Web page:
Chapter 18 The “Jewish Messiah” and the “King of Flesh and Blood”

Agnon’s dead patron, Salman Schocken, had failed in getting his favorite writ- er the in Literature. Was it out of a deep inner need to outdo his ­father, even after the latter’s death, or out of a wish to complete his father’s life’s work, that Salman’s son Gershom desperately sought to achieve that prize for Agnon? There had been five previous attempts, from 1925 to 1951, all of which had ended in failure. An astute businessman like his father, Schocken under- stood that the key to the Nobel Prize lay in publishing translations of Agnon’s works into languages that the eighteen “immortal” members of the Swedish could read, namely English, German, and, above all, Swedish. In 1961 Gershom Schocken signed a contract with Schocken Books in New York, headed by his brother-in-law Theodor Herzl Rome and his brother Theo- dore Schocken, which gave the rights to Agnon’s books in English to the United States publishing house.1 In 1963 Theodore informed Gershom that he was planning to publish an English translation of Agnon’s Guest for the Night2 by Misha Louvish.3 Louvish later became the deputy editor of the Encyclopaedia Judaica. Nonetheless, his young rival Hillel Halkin published a scathing review of Louvish’s translation.4 In June 1963 the indefatigable Gershom Schocken flew to to meet Georg Svensson,5 Nissim Yosha6 and Chief Rabbi Dr. Kurt Wilhelm, who had worked for Gershom’s father Salman until 1948 and who had published a Swedish-language book about Agnon.7 After his return to Israel, Schocken kept up an intensive correspondence with his contacts in . Svensson

1 Gershom Schocken’s correspondence of 1961–1963, Schocken Publishing House archive; Agnon 1968; Skolnik & al. 2006; Laor 1998, pp. 539–542. 2 Agnon 1968. 3 Misha (Michael) Louvish (1909–2001), Austrian-born Israeli Jewish scholar who immigrated to Scotland as a youth, re-immigrated to Palestine in the 1930s, returned to Scotland in 1939, served in the British army during the Second World War, and returned to Israel in 1949 . 4 Halkin 1968. 5 Georg Svensson (1904–1998), editor in chief of the Swedish Albert Bonniers Förlag. 6 Nissim Yosha (1933–2011), Israeli diplomat, first secretary of the Israeli embassy in Stockholm during the 1960s. 7 Wilhelm 1952.

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The “Jewish Messiah” and the “King of Flesh and Blood” 525 signed on Viveka Heyman8 who had published a Swedish translation of one of Agnon’s stories, to translate Agnon’s In the Heart of the Seas into Swedish.9 Kurt Wilhelm wrote the foreword to the book.10 Later that year Schocken sold the Swedish-language rights for In the Heart of the Seas, A Whole Loaf, Edo and Enam, To This Day, and Tehilla to Bonniers, which later also re-published the Swedish translation of Agnon’s And the Crooked Shall be Made Straight. The distance between Agnon and the Nobel Prize seemed to shrink.11 The seventy-seven-year-old Agnon celebrated his “seventy-sixth” birthday on the Jewish mythical messianic birth date of Tish’a be’Av 5724, which fell on July 18, 1964; in mid-October, when the Swedish Academy awarded its Nobel Prize in Literature for that year to Jean-Paul Sartre,12 he declined it as a matter of principle, saying, “A writer who adopts political, social, or literary positions must act only with the means that are his own – that is, the written word. All the honors he may receive expose his readers to a pressure I do not consider desirable.”13 Aware of the intrigues, backbiting and infighting within the Hebrew Uni- versity of Jerusalem which had foiled Agnon’s Nobel Prize candidacy before, in late 1964 the astute Gershom Schocken wrote Baruch Kurzweil, Agnon’s most important literary critic and friend, who was on sabbatical in the United States from his chair at Bar-Ilan university. Schocken reminded him of Hugo Berg- man’s 1947 recommendation of Agnon to the Swedish academy, which Kurz- weil had drafted, pointing out the auspicious developments in the translations of Agnon’s works, and asking him to update his recommendation to the Acad- emy for the Nobel Prize of 1965.14 Kurzweil wrote his letter of recommendation in early 1965; for some reason, however, he sent it to the rather than to the Swedish Academy, and signed it B. Benedikt Kurzweil, his original European name.15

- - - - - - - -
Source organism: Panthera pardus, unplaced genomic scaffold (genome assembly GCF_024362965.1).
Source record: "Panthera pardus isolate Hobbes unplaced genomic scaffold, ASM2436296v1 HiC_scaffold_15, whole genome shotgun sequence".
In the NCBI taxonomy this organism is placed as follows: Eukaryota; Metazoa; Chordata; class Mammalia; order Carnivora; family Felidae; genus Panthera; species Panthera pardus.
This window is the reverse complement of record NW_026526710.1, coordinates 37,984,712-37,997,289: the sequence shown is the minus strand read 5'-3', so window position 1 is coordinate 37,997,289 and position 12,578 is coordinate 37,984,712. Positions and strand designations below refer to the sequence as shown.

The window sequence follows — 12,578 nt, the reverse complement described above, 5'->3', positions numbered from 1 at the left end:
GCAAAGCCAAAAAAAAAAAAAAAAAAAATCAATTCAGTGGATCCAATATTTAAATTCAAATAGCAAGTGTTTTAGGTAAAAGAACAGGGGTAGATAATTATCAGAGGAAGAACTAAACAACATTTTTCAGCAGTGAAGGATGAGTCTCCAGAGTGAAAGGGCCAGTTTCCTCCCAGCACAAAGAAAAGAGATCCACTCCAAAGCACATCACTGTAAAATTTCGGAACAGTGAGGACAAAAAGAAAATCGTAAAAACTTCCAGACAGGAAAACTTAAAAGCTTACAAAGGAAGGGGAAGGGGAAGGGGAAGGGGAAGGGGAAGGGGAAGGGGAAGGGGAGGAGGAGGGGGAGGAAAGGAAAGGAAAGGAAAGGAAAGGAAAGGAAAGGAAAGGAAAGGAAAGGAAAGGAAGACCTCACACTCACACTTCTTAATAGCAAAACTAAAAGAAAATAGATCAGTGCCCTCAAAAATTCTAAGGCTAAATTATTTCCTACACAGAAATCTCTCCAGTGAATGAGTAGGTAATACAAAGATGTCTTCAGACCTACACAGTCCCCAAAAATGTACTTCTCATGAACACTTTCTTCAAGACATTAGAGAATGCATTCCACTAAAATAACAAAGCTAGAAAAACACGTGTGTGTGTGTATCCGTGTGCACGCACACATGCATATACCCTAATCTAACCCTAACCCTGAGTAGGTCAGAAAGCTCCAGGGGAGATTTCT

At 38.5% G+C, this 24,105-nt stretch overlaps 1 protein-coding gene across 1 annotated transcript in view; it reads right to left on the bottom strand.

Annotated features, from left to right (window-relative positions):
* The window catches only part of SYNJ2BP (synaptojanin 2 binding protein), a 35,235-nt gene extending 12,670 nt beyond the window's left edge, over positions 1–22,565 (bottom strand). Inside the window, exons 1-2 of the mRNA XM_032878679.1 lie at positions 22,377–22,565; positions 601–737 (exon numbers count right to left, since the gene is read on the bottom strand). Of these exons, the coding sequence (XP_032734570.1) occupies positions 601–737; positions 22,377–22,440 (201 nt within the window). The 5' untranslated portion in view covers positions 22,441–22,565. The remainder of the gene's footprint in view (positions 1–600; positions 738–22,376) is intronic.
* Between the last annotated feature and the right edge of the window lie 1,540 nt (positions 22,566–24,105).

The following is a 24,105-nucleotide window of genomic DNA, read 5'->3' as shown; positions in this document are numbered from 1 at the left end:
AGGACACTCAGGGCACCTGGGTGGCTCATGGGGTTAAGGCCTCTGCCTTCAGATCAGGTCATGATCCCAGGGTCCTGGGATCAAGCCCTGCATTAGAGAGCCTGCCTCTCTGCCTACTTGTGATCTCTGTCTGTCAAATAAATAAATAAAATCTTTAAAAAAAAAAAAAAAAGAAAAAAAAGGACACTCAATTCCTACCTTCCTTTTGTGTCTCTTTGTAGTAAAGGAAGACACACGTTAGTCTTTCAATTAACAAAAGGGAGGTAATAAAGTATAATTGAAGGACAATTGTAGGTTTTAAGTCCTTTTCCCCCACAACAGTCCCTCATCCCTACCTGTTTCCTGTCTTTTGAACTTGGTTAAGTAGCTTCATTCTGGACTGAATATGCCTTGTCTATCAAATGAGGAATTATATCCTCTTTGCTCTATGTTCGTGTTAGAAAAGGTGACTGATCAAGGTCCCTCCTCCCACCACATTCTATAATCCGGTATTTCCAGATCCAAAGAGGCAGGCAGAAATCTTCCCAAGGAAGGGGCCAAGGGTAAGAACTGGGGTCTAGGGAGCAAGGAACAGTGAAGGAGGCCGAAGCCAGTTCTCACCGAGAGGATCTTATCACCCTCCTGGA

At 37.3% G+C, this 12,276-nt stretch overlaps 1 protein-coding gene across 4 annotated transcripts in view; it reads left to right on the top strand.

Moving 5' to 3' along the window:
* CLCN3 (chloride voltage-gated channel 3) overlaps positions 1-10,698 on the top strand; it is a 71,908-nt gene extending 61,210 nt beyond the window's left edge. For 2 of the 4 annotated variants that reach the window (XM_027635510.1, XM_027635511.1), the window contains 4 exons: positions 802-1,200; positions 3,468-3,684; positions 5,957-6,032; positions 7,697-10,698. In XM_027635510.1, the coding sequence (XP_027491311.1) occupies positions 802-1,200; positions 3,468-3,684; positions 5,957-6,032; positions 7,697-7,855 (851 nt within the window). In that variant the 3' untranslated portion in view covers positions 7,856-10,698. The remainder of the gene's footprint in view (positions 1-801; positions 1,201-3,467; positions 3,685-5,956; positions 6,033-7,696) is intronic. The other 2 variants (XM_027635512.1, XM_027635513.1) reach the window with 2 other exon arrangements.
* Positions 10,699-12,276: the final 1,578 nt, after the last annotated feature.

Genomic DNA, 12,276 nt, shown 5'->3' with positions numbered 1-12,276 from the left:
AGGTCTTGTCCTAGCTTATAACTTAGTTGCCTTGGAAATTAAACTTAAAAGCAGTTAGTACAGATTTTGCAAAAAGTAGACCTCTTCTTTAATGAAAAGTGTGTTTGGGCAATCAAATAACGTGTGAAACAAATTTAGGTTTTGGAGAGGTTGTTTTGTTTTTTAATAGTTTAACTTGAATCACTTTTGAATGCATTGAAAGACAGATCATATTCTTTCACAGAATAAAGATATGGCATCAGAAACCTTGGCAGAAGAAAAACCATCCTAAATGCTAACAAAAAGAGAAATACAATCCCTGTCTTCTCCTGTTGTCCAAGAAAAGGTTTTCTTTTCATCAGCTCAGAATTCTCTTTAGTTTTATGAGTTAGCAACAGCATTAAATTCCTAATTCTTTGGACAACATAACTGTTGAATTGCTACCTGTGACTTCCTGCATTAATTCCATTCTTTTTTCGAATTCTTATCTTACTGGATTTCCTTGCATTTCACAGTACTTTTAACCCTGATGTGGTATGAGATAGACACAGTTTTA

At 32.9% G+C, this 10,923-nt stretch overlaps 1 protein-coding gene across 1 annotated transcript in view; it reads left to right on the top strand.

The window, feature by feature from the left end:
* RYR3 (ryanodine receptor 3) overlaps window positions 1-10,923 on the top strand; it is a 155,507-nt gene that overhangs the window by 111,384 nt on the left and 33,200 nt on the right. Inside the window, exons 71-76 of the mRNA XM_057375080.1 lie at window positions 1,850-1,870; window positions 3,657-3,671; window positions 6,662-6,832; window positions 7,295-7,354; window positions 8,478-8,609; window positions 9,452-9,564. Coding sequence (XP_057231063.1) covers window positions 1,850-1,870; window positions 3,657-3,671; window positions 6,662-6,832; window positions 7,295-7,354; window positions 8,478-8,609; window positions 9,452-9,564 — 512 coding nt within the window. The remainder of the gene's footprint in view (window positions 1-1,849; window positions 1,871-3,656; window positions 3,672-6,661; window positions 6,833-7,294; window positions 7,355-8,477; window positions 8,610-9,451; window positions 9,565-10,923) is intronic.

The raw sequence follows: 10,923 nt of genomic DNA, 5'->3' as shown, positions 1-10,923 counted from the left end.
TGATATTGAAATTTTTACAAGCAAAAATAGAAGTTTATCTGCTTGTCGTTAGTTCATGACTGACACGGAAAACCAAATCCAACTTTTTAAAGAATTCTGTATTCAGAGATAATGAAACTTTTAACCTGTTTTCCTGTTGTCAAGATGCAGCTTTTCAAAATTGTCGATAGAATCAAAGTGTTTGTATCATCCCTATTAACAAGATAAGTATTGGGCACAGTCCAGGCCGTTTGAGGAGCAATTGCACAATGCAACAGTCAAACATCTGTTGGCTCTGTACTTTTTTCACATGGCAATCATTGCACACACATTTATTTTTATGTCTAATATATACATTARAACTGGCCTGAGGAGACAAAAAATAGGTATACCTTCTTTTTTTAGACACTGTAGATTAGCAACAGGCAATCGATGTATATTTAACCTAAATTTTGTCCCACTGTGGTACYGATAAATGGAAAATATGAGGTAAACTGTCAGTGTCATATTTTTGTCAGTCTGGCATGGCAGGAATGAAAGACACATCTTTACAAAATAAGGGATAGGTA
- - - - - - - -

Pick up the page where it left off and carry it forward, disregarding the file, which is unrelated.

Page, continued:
8 Viveka Heyman (1919–2013), a Swedish-born Jewish writer, journalist and translator who lived in both Stockholm and in Jerusalem. 9 Agnon 1964. 10 Wilhelm 1964. 11 See Agnon 1925, 1964a, 1966; Gershom Schocken’s letters of June 1 to December 30, 1963, in the Schocken Publishing House archive; Laor 1998, pp. 539–542. 12 Jean-Paul Sartre (1905–1980), prominent French existential philosopher. 13 Sartre 1964. 14 Gershom Schocken’s letter of December 7, 1964 to Baruch Kurzweil. 15 Kurzweil’s letter of January 11, 1965 to the Nobel Foundation, the Nobel Foundation’s letter of January 15, 1965 to Kurzweil, and Kurzweil’s formal submission of Agnon’s candidacy to the Swedish Academy, January 1965, Kurzweil archive; cf. Laor 1998, pp. 543–545.